Baltimore's Federal Hill, a bastion for Union gunners during the Civil War, is under assault by construction crews laboring to shore up the sagging north face of the grassy landmark.
Under the command of Potts & Callahan Inc., the workers have begun site preparation for a $900,000 project to install a new drainage system under the steep slope overlooking Baltimore's Inner Harbor.
The six- to 12-month project will include installation of new drain pipes every 20 feet and collector pipes to shunt the water into the storm sewer system, said Gennady Schwartz, chief of capital development for the city Department of Recreation and Parks.
Then the retaining wall will be rebuilt and the north face regraded and compacted to a uniform slope rising 1 foot vertically for every 2 feet horizontally.
Mr. Schwartz said a hungry construction market caused the contract to come in well below the $1.5 million estimate made last summer.
Once the first phase of the work is done, he said, the contractor will begin six more months of repairs and improvements to the city park atop the hill.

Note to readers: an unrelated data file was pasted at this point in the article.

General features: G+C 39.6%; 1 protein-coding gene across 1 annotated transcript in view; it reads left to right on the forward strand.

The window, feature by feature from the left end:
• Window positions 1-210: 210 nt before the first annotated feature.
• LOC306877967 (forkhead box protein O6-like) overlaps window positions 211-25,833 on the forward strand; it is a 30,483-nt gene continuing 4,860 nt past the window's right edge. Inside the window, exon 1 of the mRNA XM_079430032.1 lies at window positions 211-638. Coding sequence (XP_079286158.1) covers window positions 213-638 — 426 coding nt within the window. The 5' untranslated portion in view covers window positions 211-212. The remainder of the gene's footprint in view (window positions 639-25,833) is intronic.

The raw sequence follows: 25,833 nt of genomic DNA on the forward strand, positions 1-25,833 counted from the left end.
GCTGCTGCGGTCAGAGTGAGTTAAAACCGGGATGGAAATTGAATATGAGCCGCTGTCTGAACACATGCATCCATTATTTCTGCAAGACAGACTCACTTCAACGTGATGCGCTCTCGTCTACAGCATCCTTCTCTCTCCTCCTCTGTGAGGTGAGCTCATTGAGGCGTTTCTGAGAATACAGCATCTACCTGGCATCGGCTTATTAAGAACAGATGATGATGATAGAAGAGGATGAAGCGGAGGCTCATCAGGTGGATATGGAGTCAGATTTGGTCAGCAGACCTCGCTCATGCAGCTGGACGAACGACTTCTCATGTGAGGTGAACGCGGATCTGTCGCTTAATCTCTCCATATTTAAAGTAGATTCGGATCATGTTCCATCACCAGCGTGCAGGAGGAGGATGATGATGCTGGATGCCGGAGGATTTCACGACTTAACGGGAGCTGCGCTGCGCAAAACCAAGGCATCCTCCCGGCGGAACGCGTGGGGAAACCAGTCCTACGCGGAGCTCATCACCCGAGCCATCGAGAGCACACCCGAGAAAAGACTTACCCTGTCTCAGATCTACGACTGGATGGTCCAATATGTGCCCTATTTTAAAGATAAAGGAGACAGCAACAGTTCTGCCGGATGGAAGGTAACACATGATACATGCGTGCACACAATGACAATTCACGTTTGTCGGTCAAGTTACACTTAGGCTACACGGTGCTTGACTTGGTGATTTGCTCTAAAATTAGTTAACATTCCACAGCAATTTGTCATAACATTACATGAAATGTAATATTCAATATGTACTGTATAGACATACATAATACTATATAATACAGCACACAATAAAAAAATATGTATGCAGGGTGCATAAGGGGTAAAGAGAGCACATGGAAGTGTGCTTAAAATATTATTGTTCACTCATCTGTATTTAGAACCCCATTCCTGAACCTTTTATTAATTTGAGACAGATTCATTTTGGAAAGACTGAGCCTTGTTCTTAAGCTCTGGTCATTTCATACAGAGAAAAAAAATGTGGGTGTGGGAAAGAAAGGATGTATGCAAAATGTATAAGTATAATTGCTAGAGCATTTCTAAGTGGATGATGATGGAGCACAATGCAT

Details of that work will await further design and meetings with
residents of the Federal Hill neighborhood. But it is expected to include landscaping, sidewalk repairs, lighting, perhaps a new park entrance and a gazebo.
"We have a very strong community there and we would like to incorporate their vision, because they're the ones using the park," Mr. Schwartz said. "It is also an historic park, and we will need approval from the Maryland Historic Trust."
In all, $1.9 million has been allocated for both phases of the work.
Federal Hill got its name when Baltimoreans threw an enormous party there May 1, 1788, to celebrate Maryland's ratification of the U.S. Constitution.
It later served as the site of a shipping observatory. Spotters with telescopes would identify incoming ships by their company flags, then raise a duplicate on the hill so that merchants would know whose ship was coming in.
During the Civil War, federal troops took the hill and trained their guns on the city as a warning to Baltimoreans with Southern sympathies not to join the rebellion. Had Maryland seceded, the government in Washington would have been surrounded by enemy territory.
A $5,000 study by the Center for Urban Archaeology already has determined that the north slope of the hill holds nothing of interest for archaeologists.